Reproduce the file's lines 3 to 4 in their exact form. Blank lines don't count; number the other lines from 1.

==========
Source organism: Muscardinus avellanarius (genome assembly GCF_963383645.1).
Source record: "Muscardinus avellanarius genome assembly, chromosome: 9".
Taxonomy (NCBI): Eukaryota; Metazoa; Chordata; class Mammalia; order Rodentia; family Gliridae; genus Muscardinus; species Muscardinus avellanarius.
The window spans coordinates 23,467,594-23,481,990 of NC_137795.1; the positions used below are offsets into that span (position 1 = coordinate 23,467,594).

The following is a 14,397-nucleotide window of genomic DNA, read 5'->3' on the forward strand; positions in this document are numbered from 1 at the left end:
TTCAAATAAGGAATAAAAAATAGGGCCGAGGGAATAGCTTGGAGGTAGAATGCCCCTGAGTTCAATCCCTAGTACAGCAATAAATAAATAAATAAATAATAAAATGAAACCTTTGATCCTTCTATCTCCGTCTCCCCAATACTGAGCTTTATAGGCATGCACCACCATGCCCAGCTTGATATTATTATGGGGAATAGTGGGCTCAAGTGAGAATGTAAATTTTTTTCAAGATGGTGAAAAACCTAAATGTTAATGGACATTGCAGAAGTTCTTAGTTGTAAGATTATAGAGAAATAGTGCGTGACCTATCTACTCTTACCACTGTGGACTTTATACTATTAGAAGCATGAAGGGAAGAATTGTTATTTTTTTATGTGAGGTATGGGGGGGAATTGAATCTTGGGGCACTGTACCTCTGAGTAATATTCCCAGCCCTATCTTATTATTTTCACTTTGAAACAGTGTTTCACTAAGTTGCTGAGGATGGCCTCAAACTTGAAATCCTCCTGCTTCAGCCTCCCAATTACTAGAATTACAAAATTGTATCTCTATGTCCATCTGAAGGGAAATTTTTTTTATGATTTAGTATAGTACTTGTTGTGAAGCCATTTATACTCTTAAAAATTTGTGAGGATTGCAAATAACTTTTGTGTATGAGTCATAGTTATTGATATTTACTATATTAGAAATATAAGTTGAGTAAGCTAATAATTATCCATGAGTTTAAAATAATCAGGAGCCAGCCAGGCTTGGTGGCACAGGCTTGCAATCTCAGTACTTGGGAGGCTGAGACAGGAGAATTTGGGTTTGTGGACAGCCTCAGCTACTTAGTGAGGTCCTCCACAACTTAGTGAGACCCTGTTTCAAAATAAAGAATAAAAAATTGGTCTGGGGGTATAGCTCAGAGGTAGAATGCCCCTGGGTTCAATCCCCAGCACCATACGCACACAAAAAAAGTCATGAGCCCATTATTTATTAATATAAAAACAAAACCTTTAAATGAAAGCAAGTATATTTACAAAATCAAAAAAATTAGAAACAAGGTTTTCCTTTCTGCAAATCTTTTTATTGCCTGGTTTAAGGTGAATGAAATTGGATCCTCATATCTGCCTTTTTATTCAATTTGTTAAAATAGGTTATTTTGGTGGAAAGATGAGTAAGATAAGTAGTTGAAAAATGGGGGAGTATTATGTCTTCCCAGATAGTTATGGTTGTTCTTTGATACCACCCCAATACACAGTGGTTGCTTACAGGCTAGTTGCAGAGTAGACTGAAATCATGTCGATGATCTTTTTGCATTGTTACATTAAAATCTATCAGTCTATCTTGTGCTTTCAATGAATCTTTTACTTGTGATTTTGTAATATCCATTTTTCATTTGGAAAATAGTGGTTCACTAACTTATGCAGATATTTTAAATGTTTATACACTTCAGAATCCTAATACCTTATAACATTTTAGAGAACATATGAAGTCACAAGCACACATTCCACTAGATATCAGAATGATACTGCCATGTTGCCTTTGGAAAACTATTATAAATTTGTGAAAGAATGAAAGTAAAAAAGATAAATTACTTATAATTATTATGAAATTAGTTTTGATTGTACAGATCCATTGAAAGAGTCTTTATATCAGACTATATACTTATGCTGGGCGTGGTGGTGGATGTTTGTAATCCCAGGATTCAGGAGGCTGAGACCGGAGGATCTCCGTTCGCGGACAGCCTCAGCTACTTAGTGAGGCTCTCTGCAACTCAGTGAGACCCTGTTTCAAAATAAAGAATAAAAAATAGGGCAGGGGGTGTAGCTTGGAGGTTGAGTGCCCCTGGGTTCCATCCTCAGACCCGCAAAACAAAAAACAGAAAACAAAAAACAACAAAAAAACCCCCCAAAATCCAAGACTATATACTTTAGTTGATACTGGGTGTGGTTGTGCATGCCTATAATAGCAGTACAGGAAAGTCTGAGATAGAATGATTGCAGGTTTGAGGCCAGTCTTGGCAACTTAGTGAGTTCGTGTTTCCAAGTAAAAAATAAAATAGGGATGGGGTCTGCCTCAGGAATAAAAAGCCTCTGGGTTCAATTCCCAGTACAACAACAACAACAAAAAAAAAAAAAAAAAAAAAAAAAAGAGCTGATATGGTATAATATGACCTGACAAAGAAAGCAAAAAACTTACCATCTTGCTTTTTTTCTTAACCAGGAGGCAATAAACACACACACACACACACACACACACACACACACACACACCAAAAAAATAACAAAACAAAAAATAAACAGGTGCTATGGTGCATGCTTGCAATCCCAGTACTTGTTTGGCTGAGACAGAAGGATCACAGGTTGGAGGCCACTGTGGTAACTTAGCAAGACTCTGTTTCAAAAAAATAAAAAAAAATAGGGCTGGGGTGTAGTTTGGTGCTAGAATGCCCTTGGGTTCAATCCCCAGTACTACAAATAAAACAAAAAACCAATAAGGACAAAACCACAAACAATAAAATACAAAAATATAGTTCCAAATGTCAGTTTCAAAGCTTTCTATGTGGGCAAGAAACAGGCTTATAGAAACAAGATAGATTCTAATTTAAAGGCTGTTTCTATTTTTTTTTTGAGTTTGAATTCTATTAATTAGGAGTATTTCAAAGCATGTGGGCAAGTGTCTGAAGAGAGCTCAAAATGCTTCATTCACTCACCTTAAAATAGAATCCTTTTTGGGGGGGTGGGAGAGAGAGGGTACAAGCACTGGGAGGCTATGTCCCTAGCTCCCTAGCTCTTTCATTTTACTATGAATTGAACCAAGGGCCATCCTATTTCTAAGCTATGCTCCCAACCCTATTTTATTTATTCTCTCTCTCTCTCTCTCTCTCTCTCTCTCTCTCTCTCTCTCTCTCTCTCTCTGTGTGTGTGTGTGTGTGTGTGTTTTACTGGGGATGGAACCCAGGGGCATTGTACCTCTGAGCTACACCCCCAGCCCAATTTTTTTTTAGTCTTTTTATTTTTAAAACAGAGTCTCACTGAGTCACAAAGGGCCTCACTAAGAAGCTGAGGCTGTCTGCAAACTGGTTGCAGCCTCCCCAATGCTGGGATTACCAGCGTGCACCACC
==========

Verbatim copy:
Taxonomy (NCBI): Eukaryota; Metazoa; Chordata; class Mammalia; order Rodentia; family Gliridae; genus Muscardinus; species Muscardinus avellanarius.
The window spans coordinates 23,467,594-23,481,990 of NC_137795.1; the positions used below are offsets into that span (position 1 = coordinate 23,467,594).